It's on the defensive ratings I think that we disagree with whatever people think. And defense is half the game, I would argue even more, because you're only as strong as your weakest link. If you've got a guy who can't guard somebody, they'll just go at him all night long. In that sense, defense may be more important than offense.

We're trying to measure how you help a team win. There is noise in that system. But during the season, you can't change your roster very easily.

But I have an infinite number of stories about lineups and how it can help you.

The best example is about the Spurs/Mavericks series. Del Harris came to me before Game 2 (of the 2006 Spurs vs. Mavericks series). I love him to death, he's a wonderful person.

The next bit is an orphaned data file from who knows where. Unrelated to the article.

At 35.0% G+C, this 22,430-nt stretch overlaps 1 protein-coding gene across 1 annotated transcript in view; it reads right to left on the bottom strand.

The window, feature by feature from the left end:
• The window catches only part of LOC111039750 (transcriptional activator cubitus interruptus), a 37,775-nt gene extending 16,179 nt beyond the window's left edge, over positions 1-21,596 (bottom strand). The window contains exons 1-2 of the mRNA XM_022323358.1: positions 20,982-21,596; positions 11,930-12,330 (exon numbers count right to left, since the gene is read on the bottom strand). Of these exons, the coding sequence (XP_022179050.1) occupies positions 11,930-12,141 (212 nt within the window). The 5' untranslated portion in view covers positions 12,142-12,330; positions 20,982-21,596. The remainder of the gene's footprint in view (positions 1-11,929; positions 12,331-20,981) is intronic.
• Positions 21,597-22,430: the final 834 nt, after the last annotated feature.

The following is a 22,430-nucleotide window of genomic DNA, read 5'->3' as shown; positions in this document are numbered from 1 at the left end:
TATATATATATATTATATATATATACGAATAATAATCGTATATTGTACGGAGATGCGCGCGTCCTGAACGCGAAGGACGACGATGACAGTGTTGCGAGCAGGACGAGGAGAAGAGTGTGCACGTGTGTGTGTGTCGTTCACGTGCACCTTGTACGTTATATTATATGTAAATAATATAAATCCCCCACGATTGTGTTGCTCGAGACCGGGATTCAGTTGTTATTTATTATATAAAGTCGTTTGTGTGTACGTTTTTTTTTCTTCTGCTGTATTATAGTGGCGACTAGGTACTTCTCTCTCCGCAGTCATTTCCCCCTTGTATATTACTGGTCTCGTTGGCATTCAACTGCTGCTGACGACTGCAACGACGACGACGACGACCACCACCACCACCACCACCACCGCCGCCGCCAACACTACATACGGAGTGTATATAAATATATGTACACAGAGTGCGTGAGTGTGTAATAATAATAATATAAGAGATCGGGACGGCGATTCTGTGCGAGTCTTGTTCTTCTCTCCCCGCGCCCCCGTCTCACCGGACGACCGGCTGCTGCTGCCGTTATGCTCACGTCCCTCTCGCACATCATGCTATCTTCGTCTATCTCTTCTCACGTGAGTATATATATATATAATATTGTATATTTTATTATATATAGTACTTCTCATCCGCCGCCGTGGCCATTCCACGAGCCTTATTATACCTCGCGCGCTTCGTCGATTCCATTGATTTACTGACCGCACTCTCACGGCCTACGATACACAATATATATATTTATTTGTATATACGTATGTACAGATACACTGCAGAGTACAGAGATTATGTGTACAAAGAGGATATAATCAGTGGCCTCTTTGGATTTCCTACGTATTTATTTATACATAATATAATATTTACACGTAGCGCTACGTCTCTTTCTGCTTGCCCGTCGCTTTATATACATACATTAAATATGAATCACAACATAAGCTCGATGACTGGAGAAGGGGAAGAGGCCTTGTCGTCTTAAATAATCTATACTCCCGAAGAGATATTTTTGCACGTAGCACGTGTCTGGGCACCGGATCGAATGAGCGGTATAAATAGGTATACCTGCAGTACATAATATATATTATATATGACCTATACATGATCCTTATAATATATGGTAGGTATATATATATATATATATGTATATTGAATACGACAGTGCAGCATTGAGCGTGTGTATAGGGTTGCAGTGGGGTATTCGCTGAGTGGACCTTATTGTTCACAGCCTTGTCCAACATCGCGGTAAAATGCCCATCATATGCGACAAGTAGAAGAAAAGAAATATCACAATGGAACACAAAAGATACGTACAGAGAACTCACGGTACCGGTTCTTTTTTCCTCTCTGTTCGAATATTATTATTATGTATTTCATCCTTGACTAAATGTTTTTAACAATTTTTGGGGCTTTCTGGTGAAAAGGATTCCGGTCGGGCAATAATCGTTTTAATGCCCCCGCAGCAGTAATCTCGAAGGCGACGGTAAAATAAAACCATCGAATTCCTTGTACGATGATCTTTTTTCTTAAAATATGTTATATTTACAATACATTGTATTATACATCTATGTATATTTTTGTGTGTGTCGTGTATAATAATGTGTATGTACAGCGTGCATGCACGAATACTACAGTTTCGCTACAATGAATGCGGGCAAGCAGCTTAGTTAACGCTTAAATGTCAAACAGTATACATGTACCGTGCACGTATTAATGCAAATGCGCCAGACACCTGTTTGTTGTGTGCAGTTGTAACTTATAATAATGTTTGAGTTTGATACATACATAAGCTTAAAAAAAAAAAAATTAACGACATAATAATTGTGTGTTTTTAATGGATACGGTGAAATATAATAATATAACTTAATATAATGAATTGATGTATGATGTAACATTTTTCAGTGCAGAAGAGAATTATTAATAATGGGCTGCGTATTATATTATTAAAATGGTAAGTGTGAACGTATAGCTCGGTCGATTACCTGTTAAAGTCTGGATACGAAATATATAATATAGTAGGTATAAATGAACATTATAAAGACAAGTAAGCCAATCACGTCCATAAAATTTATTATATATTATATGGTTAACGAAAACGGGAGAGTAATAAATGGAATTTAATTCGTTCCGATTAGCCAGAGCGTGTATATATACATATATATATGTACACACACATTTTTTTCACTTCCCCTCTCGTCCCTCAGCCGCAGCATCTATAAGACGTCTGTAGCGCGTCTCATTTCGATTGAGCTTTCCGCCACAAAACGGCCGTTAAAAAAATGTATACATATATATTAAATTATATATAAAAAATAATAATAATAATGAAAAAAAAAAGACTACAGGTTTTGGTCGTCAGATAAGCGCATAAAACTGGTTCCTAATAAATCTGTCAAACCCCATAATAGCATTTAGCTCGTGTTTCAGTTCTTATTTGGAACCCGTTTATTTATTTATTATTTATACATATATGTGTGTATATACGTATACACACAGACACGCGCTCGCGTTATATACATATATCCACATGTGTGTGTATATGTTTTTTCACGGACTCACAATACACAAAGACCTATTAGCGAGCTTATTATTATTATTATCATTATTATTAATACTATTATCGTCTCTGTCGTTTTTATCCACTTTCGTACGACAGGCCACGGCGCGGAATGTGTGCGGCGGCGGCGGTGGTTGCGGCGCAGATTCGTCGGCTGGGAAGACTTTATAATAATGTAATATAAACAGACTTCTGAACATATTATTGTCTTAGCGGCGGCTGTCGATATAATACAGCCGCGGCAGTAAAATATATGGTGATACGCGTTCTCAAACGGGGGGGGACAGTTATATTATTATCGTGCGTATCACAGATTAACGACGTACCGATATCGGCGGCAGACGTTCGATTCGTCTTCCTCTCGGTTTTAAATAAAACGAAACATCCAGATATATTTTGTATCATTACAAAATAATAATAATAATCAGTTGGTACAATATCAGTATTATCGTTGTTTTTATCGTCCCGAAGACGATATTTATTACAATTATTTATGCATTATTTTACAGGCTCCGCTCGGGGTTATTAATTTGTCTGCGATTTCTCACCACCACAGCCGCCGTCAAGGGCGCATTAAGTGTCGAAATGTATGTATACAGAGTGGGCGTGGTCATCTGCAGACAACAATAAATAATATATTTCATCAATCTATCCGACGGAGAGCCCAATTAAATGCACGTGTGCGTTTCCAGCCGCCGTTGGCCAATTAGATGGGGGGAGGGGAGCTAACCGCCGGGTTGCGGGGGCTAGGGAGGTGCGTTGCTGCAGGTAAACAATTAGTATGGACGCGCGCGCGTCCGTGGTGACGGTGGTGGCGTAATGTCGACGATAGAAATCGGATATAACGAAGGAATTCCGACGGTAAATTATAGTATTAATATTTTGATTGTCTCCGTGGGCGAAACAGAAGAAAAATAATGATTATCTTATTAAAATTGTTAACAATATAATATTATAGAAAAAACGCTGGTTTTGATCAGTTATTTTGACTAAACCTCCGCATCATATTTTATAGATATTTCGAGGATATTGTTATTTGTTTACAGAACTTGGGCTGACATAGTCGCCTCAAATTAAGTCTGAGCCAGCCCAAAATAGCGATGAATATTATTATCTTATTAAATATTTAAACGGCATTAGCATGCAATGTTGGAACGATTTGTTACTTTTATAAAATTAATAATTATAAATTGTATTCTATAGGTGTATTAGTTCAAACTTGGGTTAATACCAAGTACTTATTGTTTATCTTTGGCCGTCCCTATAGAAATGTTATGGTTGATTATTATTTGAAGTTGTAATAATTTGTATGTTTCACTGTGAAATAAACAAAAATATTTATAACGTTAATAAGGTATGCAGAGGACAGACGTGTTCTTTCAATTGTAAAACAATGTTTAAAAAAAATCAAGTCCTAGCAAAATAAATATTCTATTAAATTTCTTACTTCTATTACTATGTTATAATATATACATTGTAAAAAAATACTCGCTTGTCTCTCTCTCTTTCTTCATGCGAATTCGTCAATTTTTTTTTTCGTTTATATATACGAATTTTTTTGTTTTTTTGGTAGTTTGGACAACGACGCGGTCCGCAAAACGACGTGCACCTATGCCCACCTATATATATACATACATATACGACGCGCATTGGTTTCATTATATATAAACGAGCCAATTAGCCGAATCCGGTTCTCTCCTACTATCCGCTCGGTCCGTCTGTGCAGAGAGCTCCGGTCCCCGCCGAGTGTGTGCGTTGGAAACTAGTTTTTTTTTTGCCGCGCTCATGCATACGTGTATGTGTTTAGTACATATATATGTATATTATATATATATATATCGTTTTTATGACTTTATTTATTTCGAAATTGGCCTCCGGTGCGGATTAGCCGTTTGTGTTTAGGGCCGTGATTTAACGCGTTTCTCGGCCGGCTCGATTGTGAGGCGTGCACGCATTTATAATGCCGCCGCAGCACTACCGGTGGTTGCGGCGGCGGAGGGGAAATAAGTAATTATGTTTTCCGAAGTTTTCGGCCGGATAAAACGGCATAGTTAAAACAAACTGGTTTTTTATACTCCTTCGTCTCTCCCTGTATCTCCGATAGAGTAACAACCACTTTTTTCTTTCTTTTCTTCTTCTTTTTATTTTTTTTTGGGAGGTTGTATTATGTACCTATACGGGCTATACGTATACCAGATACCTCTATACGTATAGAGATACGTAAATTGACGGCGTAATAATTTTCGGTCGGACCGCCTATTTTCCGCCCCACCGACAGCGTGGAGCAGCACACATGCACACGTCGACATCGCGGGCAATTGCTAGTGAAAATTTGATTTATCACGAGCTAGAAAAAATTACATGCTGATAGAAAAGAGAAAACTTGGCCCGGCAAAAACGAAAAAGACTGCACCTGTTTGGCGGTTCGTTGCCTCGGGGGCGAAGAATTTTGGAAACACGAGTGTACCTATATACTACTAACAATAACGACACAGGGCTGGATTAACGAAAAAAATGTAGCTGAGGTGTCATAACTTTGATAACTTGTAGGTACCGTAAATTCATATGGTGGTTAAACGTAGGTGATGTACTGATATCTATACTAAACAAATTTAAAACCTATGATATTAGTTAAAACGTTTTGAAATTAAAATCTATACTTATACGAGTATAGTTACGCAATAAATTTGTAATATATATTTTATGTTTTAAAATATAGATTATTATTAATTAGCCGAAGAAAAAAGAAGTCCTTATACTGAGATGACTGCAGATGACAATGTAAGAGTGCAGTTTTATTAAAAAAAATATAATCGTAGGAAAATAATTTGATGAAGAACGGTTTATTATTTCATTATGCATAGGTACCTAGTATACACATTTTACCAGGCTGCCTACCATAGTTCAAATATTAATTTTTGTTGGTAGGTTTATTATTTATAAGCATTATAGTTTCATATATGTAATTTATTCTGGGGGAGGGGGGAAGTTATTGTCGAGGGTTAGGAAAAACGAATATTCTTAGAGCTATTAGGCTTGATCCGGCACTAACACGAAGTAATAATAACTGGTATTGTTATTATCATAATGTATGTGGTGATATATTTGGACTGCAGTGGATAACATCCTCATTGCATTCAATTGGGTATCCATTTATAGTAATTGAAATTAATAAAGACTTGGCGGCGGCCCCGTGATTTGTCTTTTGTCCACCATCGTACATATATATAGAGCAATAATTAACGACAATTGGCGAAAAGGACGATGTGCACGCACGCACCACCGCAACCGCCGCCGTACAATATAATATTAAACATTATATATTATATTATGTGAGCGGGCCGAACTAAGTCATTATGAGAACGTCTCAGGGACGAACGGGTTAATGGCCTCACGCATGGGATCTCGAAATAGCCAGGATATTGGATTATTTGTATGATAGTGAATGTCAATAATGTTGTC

Boy, he's a genius. When he was working with the Mavericks, he'd always ask me questions. He always knew the right question to ask. The numbers, by themselves, mean nothing.

In the regular season, Adrian Griffin was terrible against the Spurs. They had a terrible offensive rating, which means they couldn't score when he was in.

So Devin Harris had a great rating against the Spurs, and Tony Parker had a lousy rating in those games. The coaches sort of knew that Devin Harris could handle Tony Parker, but this gave them a metric to prove that.

So they started Devin Harris in Game 2 and they won by 20.

Then we can do head-to-head -- when one guy is on the court against another guy. When Marquis Daniels was on the court against Manu Ginobili, the Mavericks lost by a point a minute. So in Game 7, they didn't play Daniels. Del Harris told me "we don't know why this happens, but since you tell me Marquis Daniels is getting creamed, we didn't play him."